examine how the irrigation landscapes provided the generator for urban form in the city
today. All these cities are situated in semi-arid landscapes in which the acequia irrigation
system made it possible to develop agricultural settlements. These case studies provide
three different historical strategies for engaging with traditional irrigation systems in the
urban context that have expressed variations in urban morphology. The study also
provides examples of how these cities are beginning to re-discover the importance of the
Sanchis-Ibor, C.; Palau-Salvador, G.; Mangue Alférez, I.; Martínez-Sanmartín, L.P. (Eds.)
Irrigation, Society, Landscape. Tribute to Thomas F. Glick, València, Universitat Politècnica de València, 2014.
acequia cultural landscape and how recovery of its material memory can improve the
ecology of the urban landscape for generations to come.
2 Visualization Methodology
Visualization tools for urban morphological analysis are used in this study to examine the
evolution of acequia landscapes in the Southwest. Urban morphology analysis assists in the
comprehension of factors that transform the cultural landscape and describe the changes in
urban morphology (Gonzales et al 2013). Archival and historical maps of Albuquerque,
San Antonio, and Los Angeles were collected and analyzed in relationship to town design
principles of the Laws of the Indies. Morphology analysis is based on three principles: 1)
urban form defined by buildings, streets, lots and agricultural plots; 2) the resolution of
scale from the local block scale, city and the regional scale; and 3) urban form in the built
environment undergoes continuous transformation and replacement (Moudon 1997;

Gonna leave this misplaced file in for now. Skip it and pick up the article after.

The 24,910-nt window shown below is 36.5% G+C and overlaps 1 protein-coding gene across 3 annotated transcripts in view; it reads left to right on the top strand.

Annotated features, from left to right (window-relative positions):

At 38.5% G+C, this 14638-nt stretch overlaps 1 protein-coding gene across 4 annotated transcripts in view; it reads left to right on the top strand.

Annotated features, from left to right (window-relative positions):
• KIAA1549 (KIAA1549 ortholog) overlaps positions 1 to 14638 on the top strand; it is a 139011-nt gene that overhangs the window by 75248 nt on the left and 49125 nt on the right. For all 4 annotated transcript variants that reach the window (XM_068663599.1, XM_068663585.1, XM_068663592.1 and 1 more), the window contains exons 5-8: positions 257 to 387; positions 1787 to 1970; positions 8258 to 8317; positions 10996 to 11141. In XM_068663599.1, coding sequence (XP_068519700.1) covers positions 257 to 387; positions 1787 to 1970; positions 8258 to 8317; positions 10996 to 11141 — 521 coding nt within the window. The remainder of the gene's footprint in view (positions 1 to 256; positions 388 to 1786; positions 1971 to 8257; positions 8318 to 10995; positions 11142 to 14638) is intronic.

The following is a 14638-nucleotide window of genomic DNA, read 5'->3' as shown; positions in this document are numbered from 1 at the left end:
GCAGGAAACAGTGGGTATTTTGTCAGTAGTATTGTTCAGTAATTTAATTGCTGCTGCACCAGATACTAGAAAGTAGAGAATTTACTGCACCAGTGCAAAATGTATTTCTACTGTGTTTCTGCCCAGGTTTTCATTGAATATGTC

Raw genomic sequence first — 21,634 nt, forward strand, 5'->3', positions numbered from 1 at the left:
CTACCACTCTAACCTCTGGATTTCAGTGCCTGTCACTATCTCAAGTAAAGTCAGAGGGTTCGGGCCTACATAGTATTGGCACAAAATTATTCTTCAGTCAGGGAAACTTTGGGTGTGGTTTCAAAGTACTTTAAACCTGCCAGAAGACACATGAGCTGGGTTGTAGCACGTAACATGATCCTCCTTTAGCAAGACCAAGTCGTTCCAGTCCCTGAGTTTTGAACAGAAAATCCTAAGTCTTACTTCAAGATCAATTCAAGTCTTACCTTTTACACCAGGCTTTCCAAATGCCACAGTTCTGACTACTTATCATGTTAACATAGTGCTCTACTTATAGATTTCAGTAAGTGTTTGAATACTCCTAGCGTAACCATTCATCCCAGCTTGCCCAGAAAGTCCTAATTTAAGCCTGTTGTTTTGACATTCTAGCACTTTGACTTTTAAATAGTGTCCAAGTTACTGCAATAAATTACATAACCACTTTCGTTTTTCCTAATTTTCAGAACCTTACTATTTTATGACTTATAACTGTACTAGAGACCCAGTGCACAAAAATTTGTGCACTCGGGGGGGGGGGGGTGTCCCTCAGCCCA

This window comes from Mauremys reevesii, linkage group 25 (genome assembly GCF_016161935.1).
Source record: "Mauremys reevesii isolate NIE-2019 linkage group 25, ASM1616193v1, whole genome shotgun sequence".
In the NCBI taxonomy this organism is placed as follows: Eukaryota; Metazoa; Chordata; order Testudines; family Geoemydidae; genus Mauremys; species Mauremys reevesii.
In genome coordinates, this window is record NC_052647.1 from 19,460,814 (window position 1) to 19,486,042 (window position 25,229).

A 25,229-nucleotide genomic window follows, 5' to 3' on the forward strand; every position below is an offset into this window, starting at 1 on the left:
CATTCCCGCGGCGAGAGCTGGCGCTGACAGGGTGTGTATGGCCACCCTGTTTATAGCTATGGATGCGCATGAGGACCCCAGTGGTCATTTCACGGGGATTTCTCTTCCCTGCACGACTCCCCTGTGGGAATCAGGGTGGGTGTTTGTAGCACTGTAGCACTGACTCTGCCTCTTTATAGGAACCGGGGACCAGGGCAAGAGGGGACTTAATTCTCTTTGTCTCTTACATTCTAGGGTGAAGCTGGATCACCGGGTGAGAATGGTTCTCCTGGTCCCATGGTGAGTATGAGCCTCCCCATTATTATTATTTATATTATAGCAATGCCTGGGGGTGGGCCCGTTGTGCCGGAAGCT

Conzen 1960). The evolution of these settlements was examined through archival maps of
the 19th and 20th century to understand forces of transformation that altered the urban built
environment and natural systems (Carmora and Tiesdell 2007). Visualization tools provide
the analysis to understand the utility, function, and value of the acequia landscape in the
modern context in the cities of the Southwest.
3 The Laws of the Indies as formation of the urban irrigation landscape of the
The Laws of the Indies established the structure for organizing settlements in the Americas
by establishing planning and urban design standards to ensure regularity in the built
environment. Although not formally published until 1681, the rules for physical planning
of new towns were issued by official ordinance by King Philip II in 1573 (Morris 1994). By
the late 18th century, a network of settlements described as villas, pueblos, presidios, and
missions stretched across northern Mexico from Texas, New Mexico, Arizona, and
California (Urrutia 1771) (see Fig. 1 Map of the Southwest Region). Although there is
some debate whether all settlements in northern Mexico adhered to the guiding principles
of the Laws of the Indies which seems to be the case for small settlements and ranchos